Sunday, January 24, 2016

The Seventh Seal (movie review)

This much-written-about classic by Ingmar Bergman is embedded within every film school curriculum and overview documentary I would suppose.  The Story of Film:  An Odyssey, certainly cites it.  For all that hype, had I ever see this movie start to finish?  Not for credit certainly.

The plot is set in medieval Sweden and appropriately follows a formula, popular at the time (and later), of a small troupe on a pilgrimage, eventually braving dangers together, and in this case, witnessing a witch burning in progress.

The fragility and ineptness of the entire belief system of the day is exposed, almost to the point of comically, in a somewhat Monty Pythonic (satirical) manner ("bring out your dead!").

Ironically, they are being punished by God, for being so forgivably clueless.  Fools are not exempt from the laws of nature however, and Death reaps souls aplenty.

The pilgrimage begins with the Knight and Squire, just back from the crusades, soon joined by Death, who stalks the Knight throughout the film, playing him at chess.  The Squire turns out to be the most learned and free thinking of the bunch and challenges the Knight's belief system in a teasing manner.

The Squire is chivalrous in rescuing a Damsel in distress, from a wicked thief who used to be something of a church authority, the one who encouraged the Knight and Squire to venture abroad on their crusade in the first place.  The Damsel joins the party, as does a troupe of three actors:  the Clown, his beautiful young Wife, their Director, and the baby Michael.

The Clown is perhaps closest to God in having visions all the time, which make him seem the most foolish, though his Wife listens and loves him.  The Clown is in good physical shape given he practices his moves all day, though his juggling is pathetic, what we see of it anyway.  He hopes Michael, their son, will grow up to become a juggler too.

The Wife is not so sure that's a good career choice for their boy.  Maybe he could be a Knight?  The Knight warns that's not much fun either.

The Knight is beset with existential concerns.  He wants answers.  What was the point of his pointless crusade, at the end of the day?  Helping the church burn women at the stake?  The Squire is especially repulsed by the whole business.

The Knight is initially open to the idea the "witch" might have some answers, given her supposedly close relationship with the Devil.  Then he sees she's just delusional, shaking her own faith as well.

In challenging Death to a game of chess, he delays his own demise long enough to win a reprieve for the small family he comes to care about.  The Clown, his Wife and Baby, escape Death for now, thanks to a combination of the Knight's nobility and the Clown's psychic powers.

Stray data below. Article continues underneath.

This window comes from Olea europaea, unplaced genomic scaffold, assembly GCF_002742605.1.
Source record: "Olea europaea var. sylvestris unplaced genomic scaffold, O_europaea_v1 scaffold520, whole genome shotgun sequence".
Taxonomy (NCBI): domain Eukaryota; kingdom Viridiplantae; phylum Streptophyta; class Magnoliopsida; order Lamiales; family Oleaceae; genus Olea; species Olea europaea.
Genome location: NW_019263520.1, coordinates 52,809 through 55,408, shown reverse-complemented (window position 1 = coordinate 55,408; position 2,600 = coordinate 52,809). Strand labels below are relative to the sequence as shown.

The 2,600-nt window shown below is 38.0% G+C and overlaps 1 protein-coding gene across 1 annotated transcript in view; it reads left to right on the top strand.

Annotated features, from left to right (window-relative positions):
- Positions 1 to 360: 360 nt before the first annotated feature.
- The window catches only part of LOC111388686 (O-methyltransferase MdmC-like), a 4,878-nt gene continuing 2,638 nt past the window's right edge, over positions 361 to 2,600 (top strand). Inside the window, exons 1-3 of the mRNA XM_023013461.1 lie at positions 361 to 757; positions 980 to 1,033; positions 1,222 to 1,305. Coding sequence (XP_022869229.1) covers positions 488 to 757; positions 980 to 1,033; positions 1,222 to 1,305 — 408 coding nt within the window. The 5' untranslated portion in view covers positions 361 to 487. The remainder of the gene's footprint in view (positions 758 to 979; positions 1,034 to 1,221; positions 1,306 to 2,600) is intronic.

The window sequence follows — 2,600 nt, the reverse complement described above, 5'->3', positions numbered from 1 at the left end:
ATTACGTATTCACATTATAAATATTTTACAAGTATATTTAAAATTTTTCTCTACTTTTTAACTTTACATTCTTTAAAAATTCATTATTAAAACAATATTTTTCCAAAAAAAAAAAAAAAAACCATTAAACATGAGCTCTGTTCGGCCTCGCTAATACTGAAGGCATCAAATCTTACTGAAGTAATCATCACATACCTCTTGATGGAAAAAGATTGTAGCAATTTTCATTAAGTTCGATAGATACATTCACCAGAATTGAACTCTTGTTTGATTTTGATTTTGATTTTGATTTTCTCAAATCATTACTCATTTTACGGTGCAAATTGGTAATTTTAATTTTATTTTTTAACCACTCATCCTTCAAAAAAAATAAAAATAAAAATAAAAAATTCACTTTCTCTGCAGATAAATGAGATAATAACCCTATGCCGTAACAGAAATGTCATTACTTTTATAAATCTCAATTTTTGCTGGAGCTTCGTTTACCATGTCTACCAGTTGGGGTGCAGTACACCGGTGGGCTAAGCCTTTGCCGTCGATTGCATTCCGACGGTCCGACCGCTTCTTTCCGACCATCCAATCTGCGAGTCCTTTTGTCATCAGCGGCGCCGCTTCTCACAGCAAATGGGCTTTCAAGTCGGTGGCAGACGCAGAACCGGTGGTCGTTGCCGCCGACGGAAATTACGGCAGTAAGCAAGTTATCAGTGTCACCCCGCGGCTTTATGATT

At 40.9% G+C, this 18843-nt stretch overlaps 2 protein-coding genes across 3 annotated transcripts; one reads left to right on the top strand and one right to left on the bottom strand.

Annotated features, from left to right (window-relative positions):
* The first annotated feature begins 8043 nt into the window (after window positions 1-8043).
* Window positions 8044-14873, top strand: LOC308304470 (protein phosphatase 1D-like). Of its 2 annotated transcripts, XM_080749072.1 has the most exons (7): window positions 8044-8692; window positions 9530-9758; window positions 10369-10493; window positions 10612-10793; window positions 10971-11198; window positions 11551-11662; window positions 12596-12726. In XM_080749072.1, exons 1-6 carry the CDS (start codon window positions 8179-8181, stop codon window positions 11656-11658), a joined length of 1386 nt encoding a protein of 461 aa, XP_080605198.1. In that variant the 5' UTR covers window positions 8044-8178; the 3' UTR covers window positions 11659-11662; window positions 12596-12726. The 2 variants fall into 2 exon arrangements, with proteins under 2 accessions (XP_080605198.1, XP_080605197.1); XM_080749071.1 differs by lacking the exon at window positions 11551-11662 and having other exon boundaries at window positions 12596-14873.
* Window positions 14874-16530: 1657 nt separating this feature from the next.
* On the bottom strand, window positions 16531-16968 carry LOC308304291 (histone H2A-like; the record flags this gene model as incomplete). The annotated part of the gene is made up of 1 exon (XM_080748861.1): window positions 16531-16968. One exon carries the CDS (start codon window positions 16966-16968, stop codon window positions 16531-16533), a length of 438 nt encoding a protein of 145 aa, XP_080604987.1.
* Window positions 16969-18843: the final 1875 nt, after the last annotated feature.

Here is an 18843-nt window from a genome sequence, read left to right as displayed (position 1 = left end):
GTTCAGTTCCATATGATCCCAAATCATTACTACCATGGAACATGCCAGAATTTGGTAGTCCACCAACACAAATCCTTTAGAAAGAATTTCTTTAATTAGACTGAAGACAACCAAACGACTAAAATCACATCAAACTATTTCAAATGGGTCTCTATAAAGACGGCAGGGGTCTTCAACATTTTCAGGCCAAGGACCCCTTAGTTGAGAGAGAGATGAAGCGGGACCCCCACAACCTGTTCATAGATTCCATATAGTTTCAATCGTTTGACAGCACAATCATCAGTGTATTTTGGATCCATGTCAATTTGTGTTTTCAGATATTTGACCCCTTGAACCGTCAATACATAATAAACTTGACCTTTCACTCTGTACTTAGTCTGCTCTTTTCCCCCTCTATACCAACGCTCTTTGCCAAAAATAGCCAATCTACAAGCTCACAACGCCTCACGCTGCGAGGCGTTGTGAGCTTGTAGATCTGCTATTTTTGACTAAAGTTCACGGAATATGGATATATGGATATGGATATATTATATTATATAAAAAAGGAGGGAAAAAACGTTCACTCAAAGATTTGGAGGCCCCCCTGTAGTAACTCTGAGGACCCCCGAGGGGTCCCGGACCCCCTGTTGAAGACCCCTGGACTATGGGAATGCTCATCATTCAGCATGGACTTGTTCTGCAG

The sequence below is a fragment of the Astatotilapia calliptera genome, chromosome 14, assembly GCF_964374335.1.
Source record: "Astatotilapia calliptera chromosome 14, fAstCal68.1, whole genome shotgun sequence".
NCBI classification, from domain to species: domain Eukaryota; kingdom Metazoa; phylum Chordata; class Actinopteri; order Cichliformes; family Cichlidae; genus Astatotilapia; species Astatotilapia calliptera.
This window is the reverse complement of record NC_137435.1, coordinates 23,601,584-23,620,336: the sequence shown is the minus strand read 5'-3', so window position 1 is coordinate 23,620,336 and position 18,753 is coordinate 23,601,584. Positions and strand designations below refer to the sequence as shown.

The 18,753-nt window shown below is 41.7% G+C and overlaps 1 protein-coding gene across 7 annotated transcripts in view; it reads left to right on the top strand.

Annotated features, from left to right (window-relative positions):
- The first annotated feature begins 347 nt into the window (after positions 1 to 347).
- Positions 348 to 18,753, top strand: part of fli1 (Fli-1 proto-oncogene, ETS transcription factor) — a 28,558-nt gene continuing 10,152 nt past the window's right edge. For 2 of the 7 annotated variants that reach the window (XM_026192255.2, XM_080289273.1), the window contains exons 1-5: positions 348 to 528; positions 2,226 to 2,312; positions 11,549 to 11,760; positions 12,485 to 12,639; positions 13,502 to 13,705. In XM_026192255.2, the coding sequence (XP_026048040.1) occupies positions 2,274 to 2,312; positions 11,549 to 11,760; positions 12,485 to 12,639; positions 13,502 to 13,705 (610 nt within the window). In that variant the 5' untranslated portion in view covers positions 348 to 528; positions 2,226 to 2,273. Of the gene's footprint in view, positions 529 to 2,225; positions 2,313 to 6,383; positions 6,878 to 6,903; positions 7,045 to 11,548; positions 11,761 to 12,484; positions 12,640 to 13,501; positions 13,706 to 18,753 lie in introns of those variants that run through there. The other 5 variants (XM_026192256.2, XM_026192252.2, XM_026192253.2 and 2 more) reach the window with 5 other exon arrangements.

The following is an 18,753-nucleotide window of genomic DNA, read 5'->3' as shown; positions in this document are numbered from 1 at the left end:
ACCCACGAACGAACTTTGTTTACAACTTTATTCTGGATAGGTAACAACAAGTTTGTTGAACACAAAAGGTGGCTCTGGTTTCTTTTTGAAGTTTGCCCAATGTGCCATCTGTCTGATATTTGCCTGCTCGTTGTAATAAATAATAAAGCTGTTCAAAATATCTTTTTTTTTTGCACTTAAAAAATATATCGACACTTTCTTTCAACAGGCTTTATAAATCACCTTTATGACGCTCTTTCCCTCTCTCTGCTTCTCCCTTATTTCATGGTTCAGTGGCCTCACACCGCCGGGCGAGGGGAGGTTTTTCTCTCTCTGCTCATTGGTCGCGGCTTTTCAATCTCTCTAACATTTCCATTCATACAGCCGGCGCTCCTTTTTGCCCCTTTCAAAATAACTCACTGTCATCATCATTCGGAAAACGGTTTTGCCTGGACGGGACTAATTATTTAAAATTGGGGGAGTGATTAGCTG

The world (Sweden) is not a nice place, beset with the Black Plague.  Many are sure these are the End Times.  When Death arrives at the Knight's castle, where our party (minus the Clown family) has gathered, the Damsel seems most drawn to her next world, meeting Death with a look of anticipation.

The Knight rejoins a loyal spouse, who tended the castle all these years, awaiting his return, and yet he is far from overjoyed.  He's too tired to be capable of much emotion.  After his epiphany over cream and strawberries with baby Michael's family earlier, he has become exhausted.  He knows this small party is doomed (the chess game did not go well) and so remains emotionally distant.

There's a subplot with the Director, seduced by the Iron Smith's spouse.  These two, the Iron Smith and his unfaithful Wife, also join the party, rounding out the characters and providing contrasts.  Compare married life for these two versus that of the Clown and his significant other.

The different personality types, at different places along life's journey, all travel together, with Death on the heals of each one.  Like a medieval audience, we learn from these characters, confronted with challenges and adventures.  We feel called to contemplate our own life's journey.

Closing on the theme of Life as Chess (a strategy for winning over death for an interval), let us hear from Benjamin Franklin circa 1750 on the value of learning it:
“The Game of Chess is not merely an idle amusement; several very valuable qualities of the mind, useful in the course of human life, are to be acquired and strengthened by it, so as to become habits ready on all occasions; for life is a kind of Chess, in which we have often points to gain, and competitors or adversaries to contend with, and in which there is a vast variety of good and ill events, that are, in some degree, the effect of prudence, or the want of it. By playing at Chess then, we may learn”  [ source ]